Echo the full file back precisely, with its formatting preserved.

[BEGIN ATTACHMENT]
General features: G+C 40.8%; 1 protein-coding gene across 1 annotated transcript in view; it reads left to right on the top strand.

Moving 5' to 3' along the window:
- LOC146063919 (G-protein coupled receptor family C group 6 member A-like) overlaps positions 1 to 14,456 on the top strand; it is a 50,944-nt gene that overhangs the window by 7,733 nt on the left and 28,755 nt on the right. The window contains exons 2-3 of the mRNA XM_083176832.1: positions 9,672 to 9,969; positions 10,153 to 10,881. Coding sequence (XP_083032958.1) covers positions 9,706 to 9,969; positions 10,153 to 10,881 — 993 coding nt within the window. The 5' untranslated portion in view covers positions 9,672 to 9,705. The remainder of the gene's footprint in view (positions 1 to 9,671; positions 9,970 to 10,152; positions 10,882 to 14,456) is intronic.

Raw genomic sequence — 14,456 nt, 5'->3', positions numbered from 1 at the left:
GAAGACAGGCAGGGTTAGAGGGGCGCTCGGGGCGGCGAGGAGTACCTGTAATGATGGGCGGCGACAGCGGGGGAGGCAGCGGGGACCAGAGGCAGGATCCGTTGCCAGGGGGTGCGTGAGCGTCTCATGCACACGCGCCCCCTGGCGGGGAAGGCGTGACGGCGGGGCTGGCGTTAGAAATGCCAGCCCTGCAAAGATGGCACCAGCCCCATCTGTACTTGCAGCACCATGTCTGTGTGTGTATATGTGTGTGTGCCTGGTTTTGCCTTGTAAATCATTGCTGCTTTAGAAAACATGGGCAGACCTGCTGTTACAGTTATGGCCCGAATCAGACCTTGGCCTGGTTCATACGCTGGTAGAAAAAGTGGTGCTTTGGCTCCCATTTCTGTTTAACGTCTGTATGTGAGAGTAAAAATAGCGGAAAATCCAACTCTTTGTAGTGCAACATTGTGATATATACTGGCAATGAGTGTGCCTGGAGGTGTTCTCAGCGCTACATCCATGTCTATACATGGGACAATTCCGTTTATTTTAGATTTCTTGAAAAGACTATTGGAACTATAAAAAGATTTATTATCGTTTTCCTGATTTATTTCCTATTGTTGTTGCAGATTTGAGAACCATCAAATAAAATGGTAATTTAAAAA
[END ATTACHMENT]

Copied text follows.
General features: G+C 40.8%; 1 protein-coding gene across 1 annotated transcript in view; it reads left to right on the top strand.

Moving 5' to 3' along the window:
- LOC146063919 (G-protein coupled receptor family C group 6 member A-like) overlaps positions 1 to 14,456 on the top strand; it is a 50,944-nt gene that overhangs the window by 7,733 nt on the left and 28,755 nt on the right. The window contains exons 2-3 of the mRNA XM_083176832.1: positions 9,672 to 9,969; positions 10,153 to 10,881. Coding sequence (XP_083032958.1) covers positions 9,706 to 9,969; positions 10,153 to 10,881 — 993 coding nt within the window. The 5' untranslated portion in view covers positions 9,672 to 9,705. The remainder of the gene's footprint in view (positions 1 to 9,671; positions 9,970 to 10,152; positions 10,882 to 14,456) is intronic.

Raw genomic sequence — 14,456 nt, 5'->3', positions numbered from 1 at the left:
GAAGACAGGCAGGGTTAGAGGGGCGCTCGGGGCGGCGAGGAGTACCTGTAATGATGGGCGGCGACAGCGGGGGAGGCAGCGGGGACCAGAGGCAGGATCCGTTGCCAGGGGGTGCGTGAGCGTCTCATGCACACGCGCCCCCTGGCGGGGAAGGCGTGACGGCGGGGCTGGCGTTAGAAATGCCAGCCCTGCAAAGATGGCACCAGCCCCATCTGTACTTGCAGCACCATGTCTGTGTGTGTATATGTGTGTGTGCCTGGTTTTGCCTTGTAAATCATTGCTGCTTTAGAAAACATGGGCAGACCTGCTGTTACAGTTATGGCCCGAATCAGACCTTGGCCTGGTTCATACGCTGGTAGAAAAAGTGGTGCTTTGGCTCCCATTTCTGTTTAACGTCTGTATGTGAGAGTAAAAATAGCGGAAAATCCAACTCTTTGTAGTGCAACATTGTGATATATACTGGCAATGAGTGTGCCTGGAGGTGTTCTCAGCGCTACATCCATGTCTATACATGGGACAATTCCGTTTATTTTAGATTTCTTGAAAAGACTATTGGAACTATAAAAAGATTTATTATCGTTTTCCTGATTTATTTCCTATTGTTGTTGCAGATTTGAGAACCATCAAATAAAATGGTAATTTAAAAA